The health care practitioner will indicate the treatment given to you.
• A special wound glue has been used. It is designed to hold the wound edges together until it has healed.
• Healing is very quick on faces (about 3 – 5 days). The glue will stay on long enough for this to take place.
• In a few days, the glue will come off on its own. Do not pick or encourage the glue off. Too early a removal will increase the risk of scarring and may introduce infection.
• Avoid washing the area. However, water splashing onto the wound after treatment will not affect the glue.
• Do not soak the wound.
• Do not put any dressing on the wound. Never use an Elastoplast on the glue as this will make it sweat and the edges will not hold together.
• Do not use any antiseptic creams over the glue.
• Do come back to the Minor Injury Unit in the unlikely event of knocking the wound and it opens up again.
• Your wound has been closed using ………….. special steel wound staples. They are designed to hold the wound together until the wound has healed.
• Please phone the treatment room nurse at your GP’s surgery to make an appointment to have the staples removed in 5-7 days or as advised by the health care practitioner who put them in for you. It is a painless procedure.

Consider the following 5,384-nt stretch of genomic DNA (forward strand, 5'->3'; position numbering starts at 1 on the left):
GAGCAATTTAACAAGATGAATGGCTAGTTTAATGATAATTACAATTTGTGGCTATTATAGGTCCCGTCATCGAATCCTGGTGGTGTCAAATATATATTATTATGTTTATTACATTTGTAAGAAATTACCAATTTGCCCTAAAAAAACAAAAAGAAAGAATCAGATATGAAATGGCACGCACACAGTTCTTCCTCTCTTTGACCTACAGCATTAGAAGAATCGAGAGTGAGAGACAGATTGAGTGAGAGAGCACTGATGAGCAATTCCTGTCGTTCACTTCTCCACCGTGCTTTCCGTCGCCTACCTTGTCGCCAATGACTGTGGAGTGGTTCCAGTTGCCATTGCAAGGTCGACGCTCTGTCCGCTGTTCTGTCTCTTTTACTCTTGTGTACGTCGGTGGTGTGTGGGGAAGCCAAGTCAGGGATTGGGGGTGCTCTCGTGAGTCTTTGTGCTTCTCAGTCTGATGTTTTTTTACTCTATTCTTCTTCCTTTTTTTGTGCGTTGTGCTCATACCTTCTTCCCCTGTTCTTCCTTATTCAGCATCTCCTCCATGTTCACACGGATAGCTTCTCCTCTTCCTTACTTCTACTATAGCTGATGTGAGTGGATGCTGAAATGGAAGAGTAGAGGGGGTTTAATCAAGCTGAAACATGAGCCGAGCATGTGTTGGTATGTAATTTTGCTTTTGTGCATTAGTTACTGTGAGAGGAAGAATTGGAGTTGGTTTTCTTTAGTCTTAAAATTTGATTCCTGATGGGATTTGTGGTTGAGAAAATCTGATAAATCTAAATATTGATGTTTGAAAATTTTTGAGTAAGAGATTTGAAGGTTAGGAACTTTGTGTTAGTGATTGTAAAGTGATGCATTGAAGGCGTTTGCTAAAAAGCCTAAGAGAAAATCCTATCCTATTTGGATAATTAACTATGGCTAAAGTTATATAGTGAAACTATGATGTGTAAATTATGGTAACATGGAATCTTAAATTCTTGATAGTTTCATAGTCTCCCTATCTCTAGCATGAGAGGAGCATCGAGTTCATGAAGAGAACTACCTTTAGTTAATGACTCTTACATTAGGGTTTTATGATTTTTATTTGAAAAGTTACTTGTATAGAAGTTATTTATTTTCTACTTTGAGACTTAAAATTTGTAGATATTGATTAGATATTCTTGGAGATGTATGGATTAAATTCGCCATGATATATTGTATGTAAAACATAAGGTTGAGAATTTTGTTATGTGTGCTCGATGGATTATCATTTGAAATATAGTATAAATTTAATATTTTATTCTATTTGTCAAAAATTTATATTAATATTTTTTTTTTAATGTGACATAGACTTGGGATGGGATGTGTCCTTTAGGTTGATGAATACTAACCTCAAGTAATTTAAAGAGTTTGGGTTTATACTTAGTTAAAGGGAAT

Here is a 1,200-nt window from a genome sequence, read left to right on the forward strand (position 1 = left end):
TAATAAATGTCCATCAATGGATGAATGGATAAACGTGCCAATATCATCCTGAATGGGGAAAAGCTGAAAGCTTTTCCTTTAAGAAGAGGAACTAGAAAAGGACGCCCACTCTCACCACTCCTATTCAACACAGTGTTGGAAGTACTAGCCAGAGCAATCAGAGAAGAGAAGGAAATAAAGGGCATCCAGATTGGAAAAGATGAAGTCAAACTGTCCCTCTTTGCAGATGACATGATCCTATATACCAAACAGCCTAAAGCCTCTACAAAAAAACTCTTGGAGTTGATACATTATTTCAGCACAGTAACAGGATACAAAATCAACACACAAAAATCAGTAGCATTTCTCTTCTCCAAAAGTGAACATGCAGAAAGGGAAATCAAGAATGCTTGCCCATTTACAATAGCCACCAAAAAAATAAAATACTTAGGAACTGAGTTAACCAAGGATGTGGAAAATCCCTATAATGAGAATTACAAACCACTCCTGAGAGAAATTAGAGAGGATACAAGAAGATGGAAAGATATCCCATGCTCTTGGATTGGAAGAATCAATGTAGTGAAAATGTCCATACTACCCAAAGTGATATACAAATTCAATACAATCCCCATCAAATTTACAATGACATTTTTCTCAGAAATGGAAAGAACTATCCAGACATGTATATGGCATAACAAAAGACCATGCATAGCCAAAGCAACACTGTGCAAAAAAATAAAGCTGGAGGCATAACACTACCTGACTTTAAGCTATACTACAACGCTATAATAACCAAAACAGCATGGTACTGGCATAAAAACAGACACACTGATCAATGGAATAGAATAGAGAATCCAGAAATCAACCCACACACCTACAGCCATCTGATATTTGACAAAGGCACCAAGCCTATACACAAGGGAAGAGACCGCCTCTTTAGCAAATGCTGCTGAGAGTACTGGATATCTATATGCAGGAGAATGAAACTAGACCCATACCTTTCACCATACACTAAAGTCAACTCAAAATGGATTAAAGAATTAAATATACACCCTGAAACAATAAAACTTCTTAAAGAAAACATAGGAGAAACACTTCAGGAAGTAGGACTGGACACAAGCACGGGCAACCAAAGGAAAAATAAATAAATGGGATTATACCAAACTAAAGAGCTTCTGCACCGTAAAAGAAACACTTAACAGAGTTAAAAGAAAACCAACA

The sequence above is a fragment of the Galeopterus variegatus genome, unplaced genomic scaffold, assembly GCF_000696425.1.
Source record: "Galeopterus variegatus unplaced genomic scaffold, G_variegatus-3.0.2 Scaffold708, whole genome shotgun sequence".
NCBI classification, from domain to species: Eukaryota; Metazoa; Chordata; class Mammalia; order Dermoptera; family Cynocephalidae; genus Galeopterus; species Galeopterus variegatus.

• You may both shower and wash your hair with staples in. You may leave your hair to dry naturally or use a hair dryer on a low or cool setting.
• The staples are designed to stand up proud from the skin and this may, if you are not careful, catch in a comb or brush.
• Your wound has been closed using nylon or paper stitches.
• Please phone the treatment room nurse at your GP’s surgery to make an appointment to have the stitches removed in days.
• Please gently remove the paper stitches in 7 days as the health care practitioner explained
• Stitches on the face may not be dressed. Apply clean Vaseline to the wound twice a day, but not last thing at night as it will rub off on your bedclothes
• See your own GP if you are concerned that your wound is getting infected i.e. the wound becomes red, swollen, more painful, pus or discharge is seen. Or if you become unwell with a high temperature
Pain relief medication
Pain relief medication can help you to reduce the pain allowing you to undertake any suggested exercises and movements of the injury. Moving will help ease the pain and speed up your recovery significantly. Simple pain relief medications such as Paracetamol and Ibuprofen are often all that is required. Please read the medication instructions before taking anything.
Call 111 if you urgently need medical help or advice but it’s not a life-threatening situation.
For less urgent health needs, contact your GP or local pharmacist in the usual way.
Visit the Minor Injuries Unit webpage for more information about this service.